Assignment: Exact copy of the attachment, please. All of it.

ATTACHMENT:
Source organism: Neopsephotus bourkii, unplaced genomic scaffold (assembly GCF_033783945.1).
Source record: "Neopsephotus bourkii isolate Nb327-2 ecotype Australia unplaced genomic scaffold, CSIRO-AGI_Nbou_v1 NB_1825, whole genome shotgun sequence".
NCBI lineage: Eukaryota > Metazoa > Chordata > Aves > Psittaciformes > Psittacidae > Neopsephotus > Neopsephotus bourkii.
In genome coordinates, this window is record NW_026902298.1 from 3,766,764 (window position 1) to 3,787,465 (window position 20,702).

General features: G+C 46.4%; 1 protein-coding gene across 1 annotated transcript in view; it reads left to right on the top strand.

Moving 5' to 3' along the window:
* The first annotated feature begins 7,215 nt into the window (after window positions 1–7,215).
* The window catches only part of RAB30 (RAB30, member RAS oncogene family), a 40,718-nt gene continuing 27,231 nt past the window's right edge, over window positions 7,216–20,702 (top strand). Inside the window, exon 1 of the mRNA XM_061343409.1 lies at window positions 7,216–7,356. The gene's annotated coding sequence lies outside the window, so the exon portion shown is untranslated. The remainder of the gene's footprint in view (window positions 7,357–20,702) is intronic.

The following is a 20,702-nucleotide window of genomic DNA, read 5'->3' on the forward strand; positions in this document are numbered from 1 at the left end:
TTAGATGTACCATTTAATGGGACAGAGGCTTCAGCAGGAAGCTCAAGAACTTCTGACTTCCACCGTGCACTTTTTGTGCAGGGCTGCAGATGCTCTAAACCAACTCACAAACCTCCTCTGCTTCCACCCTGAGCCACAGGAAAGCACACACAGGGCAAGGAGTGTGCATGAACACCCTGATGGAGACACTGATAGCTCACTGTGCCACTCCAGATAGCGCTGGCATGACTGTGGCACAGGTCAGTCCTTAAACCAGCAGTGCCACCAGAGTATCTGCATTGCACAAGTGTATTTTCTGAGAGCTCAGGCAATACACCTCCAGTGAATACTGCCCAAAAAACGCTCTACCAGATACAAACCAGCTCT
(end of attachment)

Source organism: Neopsephotus bourkii, unplaced genomic scaffold (assembly GCF_033783945.1).
Source record: "Neopsephotus bourkii isolate Nb327-2 ecotype Australia unplaced genomic scaffold, CSIRO-AGI_Nbou_v1 NB_1825, whole genome shotgun sequence".
NCBI lineage: Eukaryota > Metazoa > Chordata > Aves > Psittaciformes > Psittacidae > Neopsephotus > Neopsephotus bourkii.
In genome coordinates, this window is record NW_026902298.1 from 3,766,764 (window position 1) to 3,787,465 (window position 20,702).

General features: G+C 46.4%; 1 protein-coding gene across 1 annotated transcript in view; it reads left to right on the top strand.

Moving 5' to 3' along the window:
* The first annotated feature begins 7,215 nt into the window (after window positions 1–7,215).
* The window catches only part of RAB30 (RAB30, member RAS oncogene family), a 40,718-nt gene continuing 27,231 nt past the window's right edge, over window positions 7,216–20,702 (top strand). Inside the window, exon 1 of the mRNA XM_061343409.1 lies at window positions 7,216–7,356. The gene's annotated coding sequence lies outside the window, so the exon portion shown is untranslated. The remainder of the gene's footprint in view (window positions 7,357–20,702) is intronic.

The following is a 20,702-nucleotide window of genomic DNA, read 5'->3' on the forward strand; positions in this document are numbered from 1 at the left end:
TTAGATGTACCATTTAATGGGACAGAGGCTTCAGCAGGAAGCTCAAGAACTTCTGACTTCCACCGTGCACTTTTTGTGCAGGGCTGCAGATGCTCTAAACCAACTCACAAACCTCCTCTGCTTCCACCCTGAGCCACAGGAAAGCACACACAGGGCAAGGAGTGTGCATGAACACCCTGATGGAGACACTGATAGCTCACTGTGCCACTCCAGATAGCGCTGGCATGACTGTGGCACAGGTCAGTCCTTAAACCAGCAGTGCCACCAGAGTATCTGCATTGCACAAGTGTATTTTCTGAGAGCTCAGGCAATACACCTCCAGTGAATACTGCCCAAAAAACGCTCTACCAGATACAAACCAGCTCT